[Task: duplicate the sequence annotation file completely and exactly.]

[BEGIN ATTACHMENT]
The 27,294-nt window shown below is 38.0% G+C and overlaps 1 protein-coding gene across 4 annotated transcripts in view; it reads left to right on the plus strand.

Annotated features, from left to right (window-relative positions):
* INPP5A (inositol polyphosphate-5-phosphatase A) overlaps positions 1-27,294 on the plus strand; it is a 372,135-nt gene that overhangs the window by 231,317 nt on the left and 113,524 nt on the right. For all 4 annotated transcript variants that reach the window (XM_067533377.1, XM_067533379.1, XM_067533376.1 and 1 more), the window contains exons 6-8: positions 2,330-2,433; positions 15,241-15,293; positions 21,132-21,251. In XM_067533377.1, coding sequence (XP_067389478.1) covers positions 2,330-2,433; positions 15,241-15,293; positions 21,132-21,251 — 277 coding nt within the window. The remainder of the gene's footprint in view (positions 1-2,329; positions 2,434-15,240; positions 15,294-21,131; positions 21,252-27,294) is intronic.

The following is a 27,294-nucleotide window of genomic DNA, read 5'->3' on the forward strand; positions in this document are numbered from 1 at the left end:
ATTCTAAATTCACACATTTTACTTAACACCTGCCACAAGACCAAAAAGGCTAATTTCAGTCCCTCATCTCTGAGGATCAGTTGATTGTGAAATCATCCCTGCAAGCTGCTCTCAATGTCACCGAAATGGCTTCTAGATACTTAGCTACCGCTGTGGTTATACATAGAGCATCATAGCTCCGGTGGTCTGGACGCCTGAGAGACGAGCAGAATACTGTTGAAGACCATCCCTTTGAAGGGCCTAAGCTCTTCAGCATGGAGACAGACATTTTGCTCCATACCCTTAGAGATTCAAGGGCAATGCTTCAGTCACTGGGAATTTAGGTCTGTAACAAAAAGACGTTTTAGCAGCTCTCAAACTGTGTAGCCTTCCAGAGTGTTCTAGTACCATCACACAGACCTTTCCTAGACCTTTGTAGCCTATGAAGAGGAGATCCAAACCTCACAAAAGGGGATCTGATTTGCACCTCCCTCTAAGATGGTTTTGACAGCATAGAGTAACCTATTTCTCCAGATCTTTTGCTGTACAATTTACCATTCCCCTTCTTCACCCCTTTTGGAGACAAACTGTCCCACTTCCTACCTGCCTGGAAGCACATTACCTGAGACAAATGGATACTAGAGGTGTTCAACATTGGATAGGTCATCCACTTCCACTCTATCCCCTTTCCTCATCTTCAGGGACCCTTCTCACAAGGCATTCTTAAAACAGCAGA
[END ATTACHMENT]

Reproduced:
The 27,294-nt window shown below is 38.0% G+C and overlaps 1 protein-coding gene across 4 annotated transcripts in view; it reads left to right on the plus strand.

Annotated features, from left to right (window-relative positions):
* INPP5A (inositol polyphosphate-5-phosphatase A) overlaps positions 1-27,294 on the plus strand; it is a 372,135-nt gene that overhangs the window by 231,317 nt on the left and 113,524 nt on the right. For all 4 annotated transcript variants that reach the window (XM_067533377.1, XM_067533379.1, XM_067533376.1 and 1 more), the window contains exons 6-8: positions 2,330-2,433; positions 15,241-15,293; positions 21,132-21,251. In XM_067533377.1, coding sequence (XP_067389478.1) covers positions 2,330-2,433; positions 15,241-15,293; positions 21,132-21,251 — 277 coding nt within the window. The remainder of the gene's footprint in view (positions 1-2,329; positions 2,434-15,240; positions 15,294-21,131; positions 21,252-27,294) is intronic.

The following is a 27,294-nucleotide window of genomic DNA, read 5'->3' on the forward strand; positions in this document are numbered from 1 at the left end:
ATTCTAAATTCACACATTTTACTTAACACCTGCCACAAGACCAAAAAGGCTAATTTCAGTCCCTCATCTCTGAGGATCAGTTGATTGTGAAATCATCCCTGCAAGCTGCTCTCAATGTCACCGAAATGGCTTCTAGATACTTAGCTACCGCTGTGGTTATACATAGAGCATCATAGCTCCGGTGGTCTGGACGCCTGAGAGACGAGCAGAATACTGTTGAAGACCATCCCTTTGAAGGGCCTAAGCTCTTCAGCATGGAGACAGACATTTTGCTCCATACCCTTAGAGATTCAAGGGCAATGCTTCAGTCACTGGGAATTTAGGTCTGTAACAAAAAGACGTTTTAGCAGCTCTCAAACTGTGTAGCCTTCCAGAGTGTTCTAGTACCATCACACAGACCTTTCCTAGACCTTTGTAGCCTATGAAGAGGAGATCCAAACCTCACAAAAGGGGATCTGATTTGCACCTCCCTCTAAGATGGTTTTGACAGCATAGAGTAACCTATTTCTCCAGATCTTTTGCTGTACAATTTACCATTCCCCTTCTTCACCCCTTTTGGAGACAAACTGTCCCACTTCCTACCTGCCTGGAAGCACATTACCTGAGACAAATGGATACTAGAGGTGTTCAACATTGGATAGGTCATCCACTTCCACTCTATCCCCTTTCCTCATCTTCAGGGACCCTTCTCACAAGGCATTCTTAAAACAGCAGA